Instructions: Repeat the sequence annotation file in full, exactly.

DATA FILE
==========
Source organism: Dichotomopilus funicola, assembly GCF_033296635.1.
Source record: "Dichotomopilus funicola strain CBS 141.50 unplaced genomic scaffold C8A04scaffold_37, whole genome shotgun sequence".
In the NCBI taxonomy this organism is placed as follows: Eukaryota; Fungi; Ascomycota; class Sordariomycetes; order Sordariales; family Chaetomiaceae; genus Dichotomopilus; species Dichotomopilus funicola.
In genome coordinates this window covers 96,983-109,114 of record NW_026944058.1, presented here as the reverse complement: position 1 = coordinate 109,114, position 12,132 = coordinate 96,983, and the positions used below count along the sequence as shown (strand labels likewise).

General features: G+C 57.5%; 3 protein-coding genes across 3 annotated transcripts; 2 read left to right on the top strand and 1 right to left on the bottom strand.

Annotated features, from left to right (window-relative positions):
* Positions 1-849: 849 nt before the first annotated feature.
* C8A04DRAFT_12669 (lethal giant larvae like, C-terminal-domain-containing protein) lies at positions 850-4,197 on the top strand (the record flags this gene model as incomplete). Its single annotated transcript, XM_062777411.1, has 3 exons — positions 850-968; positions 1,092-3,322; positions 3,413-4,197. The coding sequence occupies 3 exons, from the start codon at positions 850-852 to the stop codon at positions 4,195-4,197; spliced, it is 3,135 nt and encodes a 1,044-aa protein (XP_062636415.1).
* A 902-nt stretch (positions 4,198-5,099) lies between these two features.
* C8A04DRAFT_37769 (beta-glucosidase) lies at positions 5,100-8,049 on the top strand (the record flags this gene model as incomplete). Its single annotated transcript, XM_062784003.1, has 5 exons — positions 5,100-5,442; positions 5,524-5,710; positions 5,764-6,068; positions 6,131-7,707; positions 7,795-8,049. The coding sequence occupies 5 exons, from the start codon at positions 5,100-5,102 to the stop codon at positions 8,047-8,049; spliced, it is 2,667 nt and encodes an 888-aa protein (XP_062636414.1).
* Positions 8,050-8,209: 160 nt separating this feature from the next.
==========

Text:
Source organism: Dichotomopilus funicola, assembly GCF_033296635.1.
Source record: "Dichotomopilus funicola strain CBS 141.50 unplaced genomic scaffold C8A04scaffold_37, whole genome shotgun sequence".
In the NCBI taxonomy this organism is placed as follows: Eukaryota; Fungi; Ascomycota; class Sordariomycetes; order Sordariales; family Chaetomiaceae; genus Dichotomopilus; species Dichotomopilus funicola.
In genome coordinates this window covers 96,983-109,114 of record NW_026944058.1, presented here as the reverse complement: position 1 = coordinate 109,114, position 12,132 = coordinate 96,983, and the positions used below count along the sequence as shown (strand labels likewise).

General features: G+C 57.5%; 3 protein-coding genes across 3 annotated transcripts; 2 read left to right on the top strand and 1 right to left on the bottom strand.

Annotated features, from left to right (window-relative positions):
* Positions 1-849: 849 nt before the first annotated feature.
* C8A04DRAFT_12669 (lethal giant larvae like, C-terminal-domain-containing protein) lies at positions 850-4,197 on the top strand (the record flags this gene model as incomplete). Its single annotated transcript, XM_062777411.1, has 3 exons — positions 850-968; positions 1,092-3,322; positions 3,413-4,197. The coding sequence occupies 3 exons, from the start codon at positions 850-852 to the stop codon at positions 4,195-4,197; spliced, it is 3,135 nt and encodes a 1,044-aa protein (XP_062636415.1).
* A 902-nt stretch (positions 4,198-5,099) lies between these two features.
* C8A04DRAFT_37769 (beta-glucosidase) lies at positions 5,100-8,049 on the top strand (the record flags this gene model as incomplete). Its single annotated transcript, XM_062784003.1, has 5 exons — positions 5,100-5,442; positions 5,524-5,710; positions 5,764-6,068; positions 6,131-7,707; positions 7,795-8,049. The coding sequence occupies 5 exons, from the start codon at positions 5,100-5,102 to the stop codon at positions 8,047-8,049; spliced, it is 2,667 nt and encodes an 888-aa protein (XP_062636414.1).
* Positions 8,050-8,209: 160 nt separating this feature from the next.